So we had the Royal Wedding. And then we had to go and vote.
For one we were just bystanders; for the other, we were key players.
In the one, only two people had to give their word; in the other, we judged how well politicians had kept theirs.
In a way we made judgements about Kate and William too.
What were the chances of this marriage being successful? How well did we feel we knew these two?
Acres of print and hours of broadcasting have been devoted to that last question.
Of course, we don’t really know them at all but we know a heck of a lot about them.
And what we’ve been told gives us the idea that this royal couple have a better chance than most at having a lasting marriage.
They know each other well enough to know that what they have promised is what they really mean.
Enough time has passed for them to know that the other is the best person they have ever met to grow together with.
What about the election and the referendum? Did we know the people involved, the people we voted for?
Yes, we read what they said and what they said that they were standing for.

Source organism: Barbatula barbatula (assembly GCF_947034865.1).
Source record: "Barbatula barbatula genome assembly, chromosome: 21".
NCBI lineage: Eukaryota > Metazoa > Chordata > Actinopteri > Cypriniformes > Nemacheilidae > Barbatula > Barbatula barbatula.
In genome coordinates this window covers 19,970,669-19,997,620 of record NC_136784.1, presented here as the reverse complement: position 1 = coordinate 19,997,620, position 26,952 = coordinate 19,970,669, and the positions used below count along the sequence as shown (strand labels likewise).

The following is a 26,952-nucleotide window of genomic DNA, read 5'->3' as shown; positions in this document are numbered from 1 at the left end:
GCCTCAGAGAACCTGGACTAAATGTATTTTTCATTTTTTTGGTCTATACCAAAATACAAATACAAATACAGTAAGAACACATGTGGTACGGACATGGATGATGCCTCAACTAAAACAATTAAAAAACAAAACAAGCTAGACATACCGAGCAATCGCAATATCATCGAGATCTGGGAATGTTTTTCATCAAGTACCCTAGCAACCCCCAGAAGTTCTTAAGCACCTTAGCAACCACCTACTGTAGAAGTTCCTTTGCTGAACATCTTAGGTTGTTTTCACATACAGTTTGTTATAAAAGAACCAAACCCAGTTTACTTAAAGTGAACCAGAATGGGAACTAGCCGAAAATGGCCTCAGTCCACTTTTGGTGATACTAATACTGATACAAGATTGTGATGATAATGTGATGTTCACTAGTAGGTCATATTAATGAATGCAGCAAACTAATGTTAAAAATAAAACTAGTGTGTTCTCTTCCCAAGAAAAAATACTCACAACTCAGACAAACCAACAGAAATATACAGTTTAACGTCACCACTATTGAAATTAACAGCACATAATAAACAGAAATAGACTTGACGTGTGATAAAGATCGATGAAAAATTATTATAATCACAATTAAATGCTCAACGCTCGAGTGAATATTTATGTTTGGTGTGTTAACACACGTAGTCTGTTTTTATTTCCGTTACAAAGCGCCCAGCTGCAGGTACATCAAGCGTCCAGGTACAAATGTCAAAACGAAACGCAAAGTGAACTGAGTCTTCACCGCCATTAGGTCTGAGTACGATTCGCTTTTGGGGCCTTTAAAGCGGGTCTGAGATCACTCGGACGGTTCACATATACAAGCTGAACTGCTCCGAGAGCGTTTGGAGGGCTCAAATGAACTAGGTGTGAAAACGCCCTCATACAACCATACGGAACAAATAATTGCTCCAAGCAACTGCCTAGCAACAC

But, generally speaking, none of us really knows the person we vote for.
So what determined our voting choice?
Far too complex to discuss here, except for one thing: no-one trusts people who break their word.
If you say that, under no circumstances, will you do x and you give your solemn pledge – then you do it, well...
That’s not a political judgement: it’s a moral one.
It’s not policies that ultimately determine a government’s standing: it’s integrity.
That’s why Jesus was so clear on this point for people like you and me.
He said “Don’t give lots of exaggerated assurances about what you will or will not do.
“Keep it simple. Let your yes be yes and your no, no. People will come to trust that you’ll keep your word.”
That’s why the loudest cheer outside Westminster Abbey came when two people who had shown over time that each could trust the other said, very simply, “I do”.
Nigel O’Dwyer lives and works in Worthing, where he helps lead a church. He’s taken part in lots of weddings and quite a few elections.